New Leadership in Mexico: NAFTA and USMCA updates are not the only developments those in the auto industry should be thinking about when it comes to trade with Mexico. Former Mexico City Mayor Andrés Manuel López Obrador began his six-year term as president of Mexico in December 2018. U.S. and other foreign companies operating in the country should be aware of changes his presidency might bring. If the United States withdraws from NAFTA, we think that Mexico will strengthen its internal export promotion programs so that the “near-shore” advantage, and manufacturing experience in complex (i.e., aerospace and motor vehicles) chains of production, is not lost. In particular, we expect continued strong support for low tariffs on the Mexican side and continued support for their export-oriented programs (commonly referred to as maquiladora), which give advantages to U.S. companies that operate near the U.S.-Mexico border and bring in goods from the United States for further processing in their facilities.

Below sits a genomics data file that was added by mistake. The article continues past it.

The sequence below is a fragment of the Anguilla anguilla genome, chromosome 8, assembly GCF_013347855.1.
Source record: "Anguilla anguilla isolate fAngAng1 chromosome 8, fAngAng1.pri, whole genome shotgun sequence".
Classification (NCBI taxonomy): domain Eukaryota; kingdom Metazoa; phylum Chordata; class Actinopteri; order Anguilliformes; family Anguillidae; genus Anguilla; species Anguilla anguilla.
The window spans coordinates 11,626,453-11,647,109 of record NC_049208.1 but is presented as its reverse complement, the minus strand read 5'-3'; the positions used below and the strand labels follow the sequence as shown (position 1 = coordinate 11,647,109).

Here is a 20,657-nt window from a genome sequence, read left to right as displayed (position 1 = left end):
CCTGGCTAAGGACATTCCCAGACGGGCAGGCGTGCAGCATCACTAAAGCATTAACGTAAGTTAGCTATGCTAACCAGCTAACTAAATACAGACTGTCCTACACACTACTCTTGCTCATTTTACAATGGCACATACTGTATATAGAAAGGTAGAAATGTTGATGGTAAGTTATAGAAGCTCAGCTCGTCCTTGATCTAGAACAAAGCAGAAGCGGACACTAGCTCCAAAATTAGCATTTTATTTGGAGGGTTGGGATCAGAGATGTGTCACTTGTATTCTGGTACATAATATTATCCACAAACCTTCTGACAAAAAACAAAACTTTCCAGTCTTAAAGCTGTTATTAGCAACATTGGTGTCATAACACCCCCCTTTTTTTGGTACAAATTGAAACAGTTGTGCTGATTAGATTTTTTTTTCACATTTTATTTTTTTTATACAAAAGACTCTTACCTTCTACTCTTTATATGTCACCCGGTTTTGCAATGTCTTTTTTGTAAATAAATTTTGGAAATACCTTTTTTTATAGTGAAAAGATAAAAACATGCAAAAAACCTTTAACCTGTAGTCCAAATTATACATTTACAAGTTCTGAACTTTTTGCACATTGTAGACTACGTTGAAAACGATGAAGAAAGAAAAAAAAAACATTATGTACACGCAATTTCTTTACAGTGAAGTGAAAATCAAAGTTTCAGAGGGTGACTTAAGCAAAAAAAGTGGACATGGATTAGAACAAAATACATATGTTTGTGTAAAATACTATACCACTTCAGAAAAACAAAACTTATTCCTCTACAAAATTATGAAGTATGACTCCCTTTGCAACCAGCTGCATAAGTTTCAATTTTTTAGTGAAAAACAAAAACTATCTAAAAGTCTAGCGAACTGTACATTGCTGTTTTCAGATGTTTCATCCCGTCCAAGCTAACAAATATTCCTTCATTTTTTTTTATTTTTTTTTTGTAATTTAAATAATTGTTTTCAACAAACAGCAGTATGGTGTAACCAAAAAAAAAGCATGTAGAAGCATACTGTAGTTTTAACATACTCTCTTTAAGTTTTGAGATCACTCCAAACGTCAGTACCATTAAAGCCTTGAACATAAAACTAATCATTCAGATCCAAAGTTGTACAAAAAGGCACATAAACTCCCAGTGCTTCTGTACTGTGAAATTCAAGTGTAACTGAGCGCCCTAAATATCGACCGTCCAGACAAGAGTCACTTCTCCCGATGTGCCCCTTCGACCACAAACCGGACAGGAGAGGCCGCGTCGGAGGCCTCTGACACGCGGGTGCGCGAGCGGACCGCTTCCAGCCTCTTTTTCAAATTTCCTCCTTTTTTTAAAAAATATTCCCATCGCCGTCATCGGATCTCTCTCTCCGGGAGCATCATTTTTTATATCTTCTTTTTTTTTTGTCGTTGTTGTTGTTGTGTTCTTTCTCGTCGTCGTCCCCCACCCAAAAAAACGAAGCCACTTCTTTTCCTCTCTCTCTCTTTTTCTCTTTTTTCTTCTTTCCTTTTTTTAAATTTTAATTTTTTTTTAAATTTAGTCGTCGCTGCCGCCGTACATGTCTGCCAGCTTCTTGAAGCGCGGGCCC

Recent legal developments
Revisions to Product Safety Regulations in Mexico: Mexico has revamped its product safety regulatory framework to bring aspects into conformance with the United States. Compliance with product safety requirements in Mexico used to be relatively relaxed, but is now more stringent. For example, it is now necessary to notify the Mexican regulatory agency when a company identifies a risk.